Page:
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Haywood Boston, Jr. '78 is 2023 Commencement Speaker

Published Wednesday, April 19, 2023

Haywood Boston, Jr. '78
Haywood Boston, Jr. '78

SMSU is proud to announce that Mr. Haywood Boston, Jr., Class of 1978, will be this year’s commencement speaker.  

A North Carolina native, Haywood Boston, Jr. came to Southwest to play basketball for the Mustangs. His former coach at the two-year College of the Albermarle — Dale Honeck — had been hired as the head coach and recruited Boston to move halfway across the country to Marshall, Minn. Boston joined teammates Sam Leggett, Carl Harris, Peter James, Willie Bond, and Garry Mercer from the same junior college. Boston found Marshall to be welcoming and not unfamiliar to him.  

“I was used to living in a rural area. Coach Honeck recruited kids who grew up in small towns knowing we could adjust pretty quickly,” said Boston. “The experience was great. People welcomed us into their homes. I didn’t feel like a stranger at all.” Boston played basketball for the Mustangs from 1975-77. 

“The community was the main thing; it was amazing, and is amazing still,” he said. “Turns out it [coming to Marshall] was the best decision I ever made.” 

Boston met his wife at Southwest. He is married to Jean (Jorgensen), 1980 alumna, Marshall native, and daughter of Dick Jorgensen, a lifelong friend of the University.  

“I wouldn’t be where I am without Jean,” said Boston. “And my father-in-law, Dick was a great mentor to me. He embraced me and taught me at the same time. To this day, I still miss him.” 

In addition to Jean and the Jorgensen family, he mentions Mike Sterner and Lew Shaver as being positive influences on him as a student in the physical education program.  He graduated with his degree in Health and Physical Education in 1978.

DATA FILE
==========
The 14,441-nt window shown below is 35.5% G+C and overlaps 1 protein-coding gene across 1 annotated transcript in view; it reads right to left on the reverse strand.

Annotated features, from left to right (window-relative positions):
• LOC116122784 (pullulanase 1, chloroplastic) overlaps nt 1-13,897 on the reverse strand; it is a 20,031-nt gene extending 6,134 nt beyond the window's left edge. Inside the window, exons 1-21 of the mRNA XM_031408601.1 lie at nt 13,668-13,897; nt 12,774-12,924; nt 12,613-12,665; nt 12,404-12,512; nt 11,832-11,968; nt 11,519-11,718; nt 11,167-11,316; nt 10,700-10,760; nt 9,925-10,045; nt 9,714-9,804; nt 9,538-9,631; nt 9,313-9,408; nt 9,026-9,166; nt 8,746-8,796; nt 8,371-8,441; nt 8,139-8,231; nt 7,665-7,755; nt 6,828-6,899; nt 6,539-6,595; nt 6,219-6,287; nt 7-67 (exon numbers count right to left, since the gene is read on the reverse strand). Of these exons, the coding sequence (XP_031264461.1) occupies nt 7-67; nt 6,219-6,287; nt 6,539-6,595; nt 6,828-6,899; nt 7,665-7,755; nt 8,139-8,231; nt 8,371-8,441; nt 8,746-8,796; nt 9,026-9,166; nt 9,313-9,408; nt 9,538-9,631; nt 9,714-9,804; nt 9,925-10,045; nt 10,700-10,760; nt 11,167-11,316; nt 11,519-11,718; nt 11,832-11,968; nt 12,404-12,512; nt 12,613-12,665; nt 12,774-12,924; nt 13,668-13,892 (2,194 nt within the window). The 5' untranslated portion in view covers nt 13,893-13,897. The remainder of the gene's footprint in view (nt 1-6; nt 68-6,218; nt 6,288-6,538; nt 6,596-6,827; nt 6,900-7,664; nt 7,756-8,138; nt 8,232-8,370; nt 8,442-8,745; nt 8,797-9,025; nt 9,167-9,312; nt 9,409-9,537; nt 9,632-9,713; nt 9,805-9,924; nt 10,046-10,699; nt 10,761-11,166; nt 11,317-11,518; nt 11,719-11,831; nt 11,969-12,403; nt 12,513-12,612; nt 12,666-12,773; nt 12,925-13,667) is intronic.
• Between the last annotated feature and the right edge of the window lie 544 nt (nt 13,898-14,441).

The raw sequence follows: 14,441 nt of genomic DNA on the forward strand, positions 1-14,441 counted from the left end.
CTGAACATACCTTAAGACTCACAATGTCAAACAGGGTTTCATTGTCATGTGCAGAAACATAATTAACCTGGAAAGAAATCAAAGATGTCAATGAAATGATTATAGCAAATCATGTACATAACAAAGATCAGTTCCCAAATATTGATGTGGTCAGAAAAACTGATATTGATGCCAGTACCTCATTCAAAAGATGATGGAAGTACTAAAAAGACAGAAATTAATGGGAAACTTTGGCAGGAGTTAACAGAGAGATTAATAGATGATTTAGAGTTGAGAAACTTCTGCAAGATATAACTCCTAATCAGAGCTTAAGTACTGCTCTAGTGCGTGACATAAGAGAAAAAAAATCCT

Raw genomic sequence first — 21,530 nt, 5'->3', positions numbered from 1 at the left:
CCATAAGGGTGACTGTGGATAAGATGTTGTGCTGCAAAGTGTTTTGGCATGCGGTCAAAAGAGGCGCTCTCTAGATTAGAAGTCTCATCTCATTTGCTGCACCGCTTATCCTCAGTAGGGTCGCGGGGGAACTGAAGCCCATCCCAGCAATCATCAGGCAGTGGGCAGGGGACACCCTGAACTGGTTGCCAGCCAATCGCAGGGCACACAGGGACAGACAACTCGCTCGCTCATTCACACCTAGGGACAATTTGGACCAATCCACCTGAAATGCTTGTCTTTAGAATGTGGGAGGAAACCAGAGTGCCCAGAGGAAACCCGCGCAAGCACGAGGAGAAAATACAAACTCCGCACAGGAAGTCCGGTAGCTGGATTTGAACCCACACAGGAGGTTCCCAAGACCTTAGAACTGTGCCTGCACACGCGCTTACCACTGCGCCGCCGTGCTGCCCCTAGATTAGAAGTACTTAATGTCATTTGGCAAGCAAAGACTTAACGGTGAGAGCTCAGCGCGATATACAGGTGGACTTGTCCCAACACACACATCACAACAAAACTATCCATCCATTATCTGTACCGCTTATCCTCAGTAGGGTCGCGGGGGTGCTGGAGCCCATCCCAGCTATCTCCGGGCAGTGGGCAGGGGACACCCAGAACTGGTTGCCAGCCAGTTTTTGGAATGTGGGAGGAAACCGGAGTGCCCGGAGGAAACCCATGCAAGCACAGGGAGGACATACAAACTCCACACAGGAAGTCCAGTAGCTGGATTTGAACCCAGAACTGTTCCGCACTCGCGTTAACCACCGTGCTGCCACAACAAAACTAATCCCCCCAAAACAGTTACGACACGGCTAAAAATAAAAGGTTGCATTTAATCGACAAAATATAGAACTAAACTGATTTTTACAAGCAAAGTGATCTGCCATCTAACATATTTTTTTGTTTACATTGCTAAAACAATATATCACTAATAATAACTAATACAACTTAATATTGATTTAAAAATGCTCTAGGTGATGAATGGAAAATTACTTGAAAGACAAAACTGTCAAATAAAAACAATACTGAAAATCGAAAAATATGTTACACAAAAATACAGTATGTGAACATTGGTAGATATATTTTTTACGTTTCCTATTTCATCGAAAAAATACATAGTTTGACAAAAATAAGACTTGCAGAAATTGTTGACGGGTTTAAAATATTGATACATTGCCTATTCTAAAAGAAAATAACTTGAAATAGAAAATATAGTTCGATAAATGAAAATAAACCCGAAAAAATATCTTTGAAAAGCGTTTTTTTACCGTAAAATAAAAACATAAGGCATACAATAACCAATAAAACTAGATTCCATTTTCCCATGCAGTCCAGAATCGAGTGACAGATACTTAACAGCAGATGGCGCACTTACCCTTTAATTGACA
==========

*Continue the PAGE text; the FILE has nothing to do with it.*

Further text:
His first job out of college was teaching and coaching in his home state of North Carolina where he made a big impact at John Wilkinson High School. He led his first girls’ basketball team to win six games in his first year, 19 games in his second year, and the state title in his third year. He grew restless and left after seven years. He moved to a regional management position with the Burger King corporation, overseeing 15 stores on the East Coast. 

Again, he grew restless and found his way back to Minnesota for graduate school to study sports psychology and serve as an assistant coach at Minnesota State—Mankato.  

He applied at Hoover High in Des Moines, Iowa. He remembered Bobby Sandquist got the job they both applied for, but he soon received a call from Sandquist to join him at Hoover as an assistant. They coached together for more than 20 years, in what Boston called ‘the best coaching tandem in the state.’  

After taking some time off for health reasons, Boston made the move to North High School in Des Moines. An inner-city school district that hadn’t had a winning season since 1983.  

“People told me ‘You’re such a good coach. Why do you want to go there?’” he recalled. “If I am a good coach, then this is where I can make an impact. I didn’t start by talking about winning or even basketball.” 

He started by coaching them on discipline, character, being good kids, and contributing to society. Most kids in the district were low-income, and the high school girls often dropped out early. He started by encouraging them. 

“Believe you have more to offer the world and you can do anything,” he recalled. “I was tough. If their GPA wasn’t where it should be, they didn’t play. My first year, I went from having 45 kids on the team down to six.” 

“But I reminded them that the sign in front of the building says North High School, not North Basketball. I was serious about these kids’ lives. A lot of them had parents who worked at night. Many didn’t have a positive male role model around,” he said. “I knew if I went the extra mile for them, they would go the extra mile for me.” 

Boston went on to take the North High School girls' basketball team from years below .500 to three winning seasons in a row, including an 18-3 record and conference title in the 2022-23 season. He plans to continue coaching the North High girls' basketball team as long as he can. As for his 45-year career in the classroom, the shot clock is winding down. He is retiring from teaching at the end of the school year so he can focus more on his family. He and his wife, Jean, are the parents of three grown children: Cassondra, Chad, and Olivia, and the grandparents of two. 

Boston looks forward to bringing his coaching philosophy and life lessons to the Class of 2023 commencement address on Saturday, May 6 at 10:00 a.m. in the R/A Facility at SMSU. 

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